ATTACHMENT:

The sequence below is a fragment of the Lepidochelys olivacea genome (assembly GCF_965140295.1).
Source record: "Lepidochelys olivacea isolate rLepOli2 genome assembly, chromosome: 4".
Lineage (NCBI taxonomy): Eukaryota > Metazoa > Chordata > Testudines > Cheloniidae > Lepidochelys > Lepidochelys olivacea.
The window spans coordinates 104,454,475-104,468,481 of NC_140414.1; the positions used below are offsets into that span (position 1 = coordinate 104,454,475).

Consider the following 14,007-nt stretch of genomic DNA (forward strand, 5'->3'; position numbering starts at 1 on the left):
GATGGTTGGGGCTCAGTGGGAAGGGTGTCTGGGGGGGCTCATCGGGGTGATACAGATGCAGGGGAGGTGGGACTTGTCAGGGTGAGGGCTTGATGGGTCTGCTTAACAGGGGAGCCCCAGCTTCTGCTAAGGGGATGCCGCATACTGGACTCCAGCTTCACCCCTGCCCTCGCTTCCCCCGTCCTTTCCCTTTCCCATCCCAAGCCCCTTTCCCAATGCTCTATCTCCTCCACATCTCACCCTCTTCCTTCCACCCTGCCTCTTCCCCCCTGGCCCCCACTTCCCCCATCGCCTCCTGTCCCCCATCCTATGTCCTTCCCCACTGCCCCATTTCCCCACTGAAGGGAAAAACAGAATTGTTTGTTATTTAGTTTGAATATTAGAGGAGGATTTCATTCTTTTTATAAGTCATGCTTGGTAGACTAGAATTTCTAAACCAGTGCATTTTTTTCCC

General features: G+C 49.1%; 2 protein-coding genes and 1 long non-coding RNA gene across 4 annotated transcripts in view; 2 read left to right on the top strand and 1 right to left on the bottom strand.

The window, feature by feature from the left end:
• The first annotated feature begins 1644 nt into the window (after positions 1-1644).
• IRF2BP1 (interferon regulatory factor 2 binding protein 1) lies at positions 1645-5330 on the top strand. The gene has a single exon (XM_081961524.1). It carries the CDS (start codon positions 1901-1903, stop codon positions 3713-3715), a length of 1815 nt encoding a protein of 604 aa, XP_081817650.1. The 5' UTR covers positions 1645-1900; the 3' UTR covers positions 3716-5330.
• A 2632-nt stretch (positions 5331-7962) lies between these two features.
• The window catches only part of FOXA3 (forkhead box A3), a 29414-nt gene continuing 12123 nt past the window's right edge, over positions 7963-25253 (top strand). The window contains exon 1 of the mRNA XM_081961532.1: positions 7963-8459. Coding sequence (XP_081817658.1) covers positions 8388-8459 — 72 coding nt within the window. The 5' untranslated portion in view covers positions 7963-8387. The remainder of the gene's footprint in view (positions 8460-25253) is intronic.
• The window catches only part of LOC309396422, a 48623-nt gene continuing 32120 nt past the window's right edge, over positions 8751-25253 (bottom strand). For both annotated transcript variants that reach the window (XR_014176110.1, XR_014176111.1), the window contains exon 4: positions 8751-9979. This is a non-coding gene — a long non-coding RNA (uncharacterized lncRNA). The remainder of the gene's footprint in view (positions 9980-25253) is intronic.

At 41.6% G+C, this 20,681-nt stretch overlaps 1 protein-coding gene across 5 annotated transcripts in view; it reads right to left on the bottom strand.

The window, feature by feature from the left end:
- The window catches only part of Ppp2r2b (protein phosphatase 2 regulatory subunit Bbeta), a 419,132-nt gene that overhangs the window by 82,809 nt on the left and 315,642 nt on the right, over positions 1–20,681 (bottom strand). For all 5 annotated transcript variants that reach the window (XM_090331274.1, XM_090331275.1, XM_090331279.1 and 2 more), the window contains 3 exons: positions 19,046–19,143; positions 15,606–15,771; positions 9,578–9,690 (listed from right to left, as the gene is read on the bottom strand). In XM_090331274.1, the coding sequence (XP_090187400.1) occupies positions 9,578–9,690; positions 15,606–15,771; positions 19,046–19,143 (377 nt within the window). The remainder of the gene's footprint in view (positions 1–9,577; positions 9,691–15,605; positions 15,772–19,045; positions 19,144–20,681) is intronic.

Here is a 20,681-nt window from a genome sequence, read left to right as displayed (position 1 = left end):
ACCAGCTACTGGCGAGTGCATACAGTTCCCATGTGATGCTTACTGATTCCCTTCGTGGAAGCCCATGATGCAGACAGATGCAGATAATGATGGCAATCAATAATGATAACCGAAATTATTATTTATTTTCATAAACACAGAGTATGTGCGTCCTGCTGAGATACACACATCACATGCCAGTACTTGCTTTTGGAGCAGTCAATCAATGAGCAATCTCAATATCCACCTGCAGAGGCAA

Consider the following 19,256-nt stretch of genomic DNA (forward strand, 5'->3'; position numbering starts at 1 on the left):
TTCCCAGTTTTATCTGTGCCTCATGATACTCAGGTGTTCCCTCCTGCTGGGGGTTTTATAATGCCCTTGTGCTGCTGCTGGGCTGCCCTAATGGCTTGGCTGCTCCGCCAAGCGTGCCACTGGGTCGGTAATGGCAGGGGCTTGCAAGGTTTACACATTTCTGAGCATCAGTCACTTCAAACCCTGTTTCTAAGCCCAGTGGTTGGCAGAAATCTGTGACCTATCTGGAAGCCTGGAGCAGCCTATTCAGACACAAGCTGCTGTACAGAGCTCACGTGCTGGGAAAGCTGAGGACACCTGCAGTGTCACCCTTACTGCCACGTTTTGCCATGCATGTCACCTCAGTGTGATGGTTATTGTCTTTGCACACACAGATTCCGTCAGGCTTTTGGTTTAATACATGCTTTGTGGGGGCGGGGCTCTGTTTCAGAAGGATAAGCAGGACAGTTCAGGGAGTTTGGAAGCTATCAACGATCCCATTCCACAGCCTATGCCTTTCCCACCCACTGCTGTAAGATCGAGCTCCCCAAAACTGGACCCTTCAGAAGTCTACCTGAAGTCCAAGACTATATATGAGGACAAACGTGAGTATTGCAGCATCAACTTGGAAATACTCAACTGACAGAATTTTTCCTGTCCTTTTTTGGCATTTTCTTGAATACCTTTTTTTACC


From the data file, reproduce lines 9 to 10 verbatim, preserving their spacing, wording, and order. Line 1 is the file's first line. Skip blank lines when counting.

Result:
• The first annotated feature begins 1644 nt into the window (after positions 1-1644).
• IRF2BP1 (interferon regulatory factor 2 binding protein 1) lies at positions 1645-5330 on the top strand. The gene has a single exon (XM_081961524.1). It carries the CDS (start codon positions 1901-1903, stop codon positions 3713-3715), a length of 1815 nt encoding a protein of 604 aa, XP_081817650.1. The 5' UTR covers positions 1645-1900; the 3' UTR covers positions 3716-5330.